Connecting the Dots: Levé and Perec

This post comes to us from Two Lines Press Associate Editor Marthine Satris. We’ll be hosting an all-Levé event at The Lab next week, Wednesday, November 5, starting at 7:00 pm. (RSVP and invite friends on Facebook right here.)

Next week, Two Lines Press’s Scott Esposito will host a conversation between Edouard Levé’s translators Lorin Stein and Jan Steyn, under the auspices of our Two Voices event program. Here, I delve into one of Levé’s fascinating works—Autoportrait (translated by Lorin Stein)—one of the three books translated from this writer who has become a cult hit in the years following his 2007 suicide.

When I read Levé’s Autoportrait, I had a sense that his self-scrutiny was a project composed in response to the contemporary fascination with memoir and true stories. Then, Scott pointed out that the opening sentence of Levé’s book, “When I was young, I thought Life A User’s Manual would teach me how to live…,” referred to the Oulipan Georges Perec’s most famous novel. This made me think about the influence that the Oulipo had on him, particularly its charge to write within constraint.


Perec’s take on the memoir, his 1978 book I Remember, like Levé’s, thwarts common expectations of what memoir is supposed to do for us. In both of these challenging, often fascinating approaches to the genre, the common self-help version of memoir, read so we can be inspired, invigorated or just thankful we didn’t have to live that life, never appears. The banal takes center stage, with artful form as the stage itself.

Georges Perec’s I Remember was published in France in 1978, but only published in English this year, by David R Godine. As a writer, Perec set up the rules of literary games and wove his work amongst those constraints, most famously in his lipogrammatic novel, in English titled A Void, written (and translated!) without the letter E.

His I Remember, translated by David Bellos and Philip Terry, lists 479 sentences, each beginning “I remember . . .,” but what he remembers is limited by the rules of his game to common knowledge. In his memories there are no personal insights, no traumas of childhood, though he does offer matter of fact reports of what he ate, games he played, and nursery rhymes recited. Perec points us outward, to the media landscape and cultural contexts of his youth. Although one wouldn’t think a list could conjure sentiment, Perec creates a sense of nostalgia for post-war France, the lost landscape of his childhood and youth, effortlessly erased in just a few years.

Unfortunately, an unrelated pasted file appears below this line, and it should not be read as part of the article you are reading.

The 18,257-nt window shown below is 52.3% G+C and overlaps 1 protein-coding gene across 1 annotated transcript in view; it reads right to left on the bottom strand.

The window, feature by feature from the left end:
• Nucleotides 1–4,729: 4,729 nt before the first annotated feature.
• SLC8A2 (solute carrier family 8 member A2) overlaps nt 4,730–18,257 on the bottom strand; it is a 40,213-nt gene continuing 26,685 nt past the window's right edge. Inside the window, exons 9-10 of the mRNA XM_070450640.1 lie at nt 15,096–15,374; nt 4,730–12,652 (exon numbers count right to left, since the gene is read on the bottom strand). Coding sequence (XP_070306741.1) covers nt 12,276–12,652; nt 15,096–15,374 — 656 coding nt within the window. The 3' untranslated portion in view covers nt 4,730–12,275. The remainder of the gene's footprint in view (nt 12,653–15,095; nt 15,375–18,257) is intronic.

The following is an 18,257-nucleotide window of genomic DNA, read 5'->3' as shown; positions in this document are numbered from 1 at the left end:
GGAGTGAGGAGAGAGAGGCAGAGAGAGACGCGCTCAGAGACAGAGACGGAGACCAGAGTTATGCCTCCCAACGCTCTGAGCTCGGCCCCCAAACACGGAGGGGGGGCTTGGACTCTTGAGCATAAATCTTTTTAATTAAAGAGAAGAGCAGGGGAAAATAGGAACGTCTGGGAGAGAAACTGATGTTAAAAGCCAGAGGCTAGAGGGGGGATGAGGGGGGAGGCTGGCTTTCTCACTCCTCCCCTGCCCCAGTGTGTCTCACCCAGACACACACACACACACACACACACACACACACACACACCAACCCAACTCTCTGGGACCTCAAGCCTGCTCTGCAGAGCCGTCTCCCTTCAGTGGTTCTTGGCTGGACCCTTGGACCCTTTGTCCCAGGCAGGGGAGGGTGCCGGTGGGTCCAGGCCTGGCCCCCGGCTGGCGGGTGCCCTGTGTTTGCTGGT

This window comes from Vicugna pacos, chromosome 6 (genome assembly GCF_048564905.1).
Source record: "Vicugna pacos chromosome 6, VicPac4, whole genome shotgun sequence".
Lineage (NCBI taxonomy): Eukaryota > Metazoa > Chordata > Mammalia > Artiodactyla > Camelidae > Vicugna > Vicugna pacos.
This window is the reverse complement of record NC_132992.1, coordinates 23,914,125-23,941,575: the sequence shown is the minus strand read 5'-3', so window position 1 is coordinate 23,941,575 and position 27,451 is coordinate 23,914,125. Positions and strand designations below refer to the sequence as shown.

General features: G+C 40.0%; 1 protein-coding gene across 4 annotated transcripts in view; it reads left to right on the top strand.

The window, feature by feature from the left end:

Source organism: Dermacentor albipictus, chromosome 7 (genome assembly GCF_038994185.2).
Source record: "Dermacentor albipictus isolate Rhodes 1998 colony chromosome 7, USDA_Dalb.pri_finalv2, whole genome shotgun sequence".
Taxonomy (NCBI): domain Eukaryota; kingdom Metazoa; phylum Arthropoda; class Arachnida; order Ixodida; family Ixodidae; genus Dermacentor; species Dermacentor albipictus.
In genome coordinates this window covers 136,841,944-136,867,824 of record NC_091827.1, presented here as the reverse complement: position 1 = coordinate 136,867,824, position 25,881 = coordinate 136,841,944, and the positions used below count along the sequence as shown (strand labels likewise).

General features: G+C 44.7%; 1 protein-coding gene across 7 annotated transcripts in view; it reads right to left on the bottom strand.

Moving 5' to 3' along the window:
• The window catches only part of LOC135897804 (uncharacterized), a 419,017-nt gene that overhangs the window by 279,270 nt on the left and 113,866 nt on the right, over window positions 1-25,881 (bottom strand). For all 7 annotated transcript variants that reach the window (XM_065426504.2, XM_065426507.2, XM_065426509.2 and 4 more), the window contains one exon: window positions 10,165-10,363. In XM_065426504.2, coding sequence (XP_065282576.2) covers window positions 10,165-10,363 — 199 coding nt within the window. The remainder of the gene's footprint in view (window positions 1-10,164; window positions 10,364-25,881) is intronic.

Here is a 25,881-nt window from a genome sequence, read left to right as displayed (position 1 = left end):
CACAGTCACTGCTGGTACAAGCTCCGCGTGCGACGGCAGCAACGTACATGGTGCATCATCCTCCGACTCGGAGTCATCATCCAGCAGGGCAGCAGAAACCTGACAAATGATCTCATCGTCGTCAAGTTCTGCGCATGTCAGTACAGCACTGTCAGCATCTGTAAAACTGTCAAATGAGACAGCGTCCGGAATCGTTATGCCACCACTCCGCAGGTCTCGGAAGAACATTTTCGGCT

The importance of the mundane is on display in his memories, as is the infiltration of mediated representations of the world into our conception of that world. A Parisian, he “remembers” the murder of Sharon Tate and the war between Pakistan and India, not because he experienced them, but because he learned of them second-hand. I Remember reminds us that reports of war and commercials, such as those for “Dop Shampoo” (number 63), come at us in the same stream of information.

Instead of following the common trope of the memoir—the self-creating individual—Perec’s memoir shows him being created by and among the hum of the world. The monotonous opening to 479 different memories, and one unfinished entry, flattens them all to the same level of importance. For Perec, as for many conceptual and avant-garde writers and artists, accumulation and repetition rather than genius create art.

While I Remember’s checking-off approach to the past might not seem poetic or profound, the building up over time of layered, repeating actions or words does create meaning. It’s not the kind of meaning that comes from being extraordinary or an inspiration, there’s no wilderness trek or heroic survival to inspire the reader. Rather, Perec charts his childhood, and his retention of tidbits from that time gives weight to everyone’s banal, meaningless acts and memories, saying that we are who we’ve become because of these elements that mean nothing on their own, but together are a pattern that shows how I exist in the world.

Perec’s I Remember is an act of repetition itself, built on an idea and form first used by American artist Joe Brainard’s book of the same title. And the repetition doesn’t end there: many writers since Perec have been inspired to write their own version of I Remember. Levé’s presentation of the structured banal is a spinoff, rather than another iteration. When the content is factual—and both Levé and Perec’s books of the self have been described as lists of facts—the way those facts are presented becomes the focus instead.


Levé’s version of a memoir is not as constricted in form and topic as Perec’s, yet the sentences (the book has no paragraph breaks) do make use of repetition (with variation) to engage the reader. Sometimes a few sentences list a string of dislikes, or a number of personal characteristics. In between these clumps, long strings of sentences connect, often through association, but sometimes they abruptly shift topic. There’s no regular length, and some sentences take up an entire page describing remembered scenes. Most of his sentences, as is appropriate in a self-portrait in words, begin with “I,” though not all.